Johannesburg – Political and regulatory uncertainty continue to have a negative impact on the South African economy’s growth potential.
Commenting on the latest gross domestic product figures, Nomura emerging markets economist Peter Attard Montalto said that although growth targets have been revised, they remain low.
Data from Statistics South Africa showed that the economy exited a technical recession with 2.5% growth for the second quarter of the year.
“A slow recovery to low potential growth remains the theme,” explained Montalto. Nomura revised its growth forecast for South Africa for the year from 0.2% to 0.6%. Growth for 2018 was revised from 0.7% to 0.9%, and its 2019 projection remains at 1.2%.
“We therefore still see a long tail from the impact of political and regulatory uncertainty on the economy and a prolonged, if more narrowly targeted impact of Cabinet reshuffles particularly on private sector investment,” he said.
Assumptions for these projections are that the Zuma faction will win the ANC elective conference in December. The alternative scenario, a win for the anti-Zuma faction, would present a strong upside risk to growth for 2018 and a rebound in investment.
But there is still scepticism about whether a victory for the anti-Zuma faction would lead to stronger growth in the long term (between 2020 and 2030), Montalto explained. The growth forecast for this period is currently at 1.5%.
The latest figures may not be enough to shift ratings agencies’ views on growth, said Montalto.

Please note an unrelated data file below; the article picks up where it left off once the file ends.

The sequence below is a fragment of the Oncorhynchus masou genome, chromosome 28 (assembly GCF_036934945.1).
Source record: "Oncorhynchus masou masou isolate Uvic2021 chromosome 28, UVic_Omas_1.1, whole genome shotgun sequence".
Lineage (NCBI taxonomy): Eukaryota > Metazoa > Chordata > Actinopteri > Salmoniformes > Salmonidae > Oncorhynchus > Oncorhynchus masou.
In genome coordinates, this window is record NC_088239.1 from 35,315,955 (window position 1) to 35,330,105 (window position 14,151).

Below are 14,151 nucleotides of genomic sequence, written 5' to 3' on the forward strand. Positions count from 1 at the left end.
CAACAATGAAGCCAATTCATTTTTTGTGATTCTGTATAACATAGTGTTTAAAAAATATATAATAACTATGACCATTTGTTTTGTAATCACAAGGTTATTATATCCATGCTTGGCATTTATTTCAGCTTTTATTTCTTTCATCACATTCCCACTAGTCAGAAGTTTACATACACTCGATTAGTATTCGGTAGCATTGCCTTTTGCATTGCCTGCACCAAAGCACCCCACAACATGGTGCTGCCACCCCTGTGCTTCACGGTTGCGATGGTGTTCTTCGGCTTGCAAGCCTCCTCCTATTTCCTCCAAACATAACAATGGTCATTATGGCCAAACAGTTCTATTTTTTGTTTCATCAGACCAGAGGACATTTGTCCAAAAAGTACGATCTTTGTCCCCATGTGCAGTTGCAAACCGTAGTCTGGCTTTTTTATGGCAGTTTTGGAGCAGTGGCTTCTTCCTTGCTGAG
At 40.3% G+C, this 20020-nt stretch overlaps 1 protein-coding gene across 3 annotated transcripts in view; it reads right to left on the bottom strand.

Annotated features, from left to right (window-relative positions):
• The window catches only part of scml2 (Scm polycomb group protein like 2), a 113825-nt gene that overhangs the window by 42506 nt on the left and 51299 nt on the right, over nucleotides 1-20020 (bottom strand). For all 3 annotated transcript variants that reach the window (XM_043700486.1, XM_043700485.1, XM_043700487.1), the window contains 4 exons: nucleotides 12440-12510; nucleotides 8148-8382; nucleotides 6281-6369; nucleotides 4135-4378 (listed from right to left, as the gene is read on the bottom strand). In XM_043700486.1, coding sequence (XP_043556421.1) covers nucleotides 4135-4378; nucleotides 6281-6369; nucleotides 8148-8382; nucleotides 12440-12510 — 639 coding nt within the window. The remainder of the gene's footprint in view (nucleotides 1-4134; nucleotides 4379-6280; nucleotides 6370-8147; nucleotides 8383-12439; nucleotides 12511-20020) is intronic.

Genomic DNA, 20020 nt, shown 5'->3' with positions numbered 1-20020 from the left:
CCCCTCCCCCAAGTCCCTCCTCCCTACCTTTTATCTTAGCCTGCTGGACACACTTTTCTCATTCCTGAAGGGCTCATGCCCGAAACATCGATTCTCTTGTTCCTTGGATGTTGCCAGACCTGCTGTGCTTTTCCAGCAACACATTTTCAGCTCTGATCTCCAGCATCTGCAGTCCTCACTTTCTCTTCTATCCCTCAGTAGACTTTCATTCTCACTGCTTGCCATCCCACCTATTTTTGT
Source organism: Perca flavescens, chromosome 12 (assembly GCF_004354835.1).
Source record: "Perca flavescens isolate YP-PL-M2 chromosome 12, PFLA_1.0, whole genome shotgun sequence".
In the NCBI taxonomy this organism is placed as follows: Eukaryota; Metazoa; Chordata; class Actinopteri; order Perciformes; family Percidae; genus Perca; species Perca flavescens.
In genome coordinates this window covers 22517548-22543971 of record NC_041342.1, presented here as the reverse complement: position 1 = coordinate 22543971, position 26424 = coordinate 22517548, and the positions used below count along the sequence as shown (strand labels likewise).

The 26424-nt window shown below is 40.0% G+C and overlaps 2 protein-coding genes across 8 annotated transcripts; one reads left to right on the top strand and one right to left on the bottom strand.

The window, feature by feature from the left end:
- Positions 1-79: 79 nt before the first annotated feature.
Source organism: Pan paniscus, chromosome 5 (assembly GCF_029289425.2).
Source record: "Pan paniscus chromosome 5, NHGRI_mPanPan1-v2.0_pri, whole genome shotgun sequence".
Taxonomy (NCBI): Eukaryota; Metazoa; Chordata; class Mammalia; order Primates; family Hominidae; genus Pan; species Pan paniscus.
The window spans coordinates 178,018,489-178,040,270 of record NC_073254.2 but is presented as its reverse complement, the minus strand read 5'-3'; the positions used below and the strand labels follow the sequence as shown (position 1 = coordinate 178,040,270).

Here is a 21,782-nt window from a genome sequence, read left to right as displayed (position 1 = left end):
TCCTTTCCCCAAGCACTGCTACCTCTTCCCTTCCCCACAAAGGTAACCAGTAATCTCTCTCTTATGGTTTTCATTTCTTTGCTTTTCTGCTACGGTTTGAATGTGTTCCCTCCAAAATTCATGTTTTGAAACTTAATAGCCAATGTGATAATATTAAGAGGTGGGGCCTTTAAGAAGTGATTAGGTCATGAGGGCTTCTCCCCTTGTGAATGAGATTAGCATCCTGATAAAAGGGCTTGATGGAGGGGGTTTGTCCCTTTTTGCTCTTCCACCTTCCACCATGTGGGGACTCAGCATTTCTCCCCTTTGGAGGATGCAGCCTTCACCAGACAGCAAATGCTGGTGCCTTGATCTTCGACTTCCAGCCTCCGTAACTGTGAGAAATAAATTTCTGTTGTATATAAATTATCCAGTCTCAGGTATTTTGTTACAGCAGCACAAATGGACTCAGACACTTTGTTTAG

He explained that the quarter’s GDP figures make fiscal data look weaker, but this may be due to a lag effect. If the lag eventually feeds through, slightly better revenue numbers may be reported later in the fiscal year.
Montalto added that the South African Reserve Bank may also be surprised by the latest GDP figures. The decision to cut rates at the last monetary policy committee (MPC) meeting was intended to provide “marginal additional support” for the “exceptionally weak” economy.
There may be a case to cut rates further, based on the data. However, members of the MPC may also reflect on the resilience of the economy and decide that “sufficient support" has already been provided.
Montalto explained that most low growth is structural and beyond the SARB’s control. However, there may be space to cut interest rates in September. Nomura expects a 25 basis-point cut by the end of the year. The rate cut is more likely to happen in September than November, when there are risks related to ratings and politics, he said.
Also, the rand is below R13 to the dollar and the European Central Bank and the Federal Reserve Bank both have stretched out timelines which would make a rate cut more likely in September.
Nomura expects a 50 basis-point cut in 2018 if the anti-Zuma faction wins in December, but rate hikes are likely if the Zuma faction wins.
Finance Minister Malusi Gigaba welcomed the latest GDP figures, but called on all stakeholders in the economy to work towards ensuring an inclusive economy.
“We need to remain honest about the major challenges that still face the local economy. Poverty, unemployment, and inequality which are being underpinned by persistent low growth remain the challenge,” said Gigaba.
“Government and the private sector are to work closer together to inclusively develop the South African economy. I will be working closely with anyone who shares the urgency for higher economic growth,” he said.
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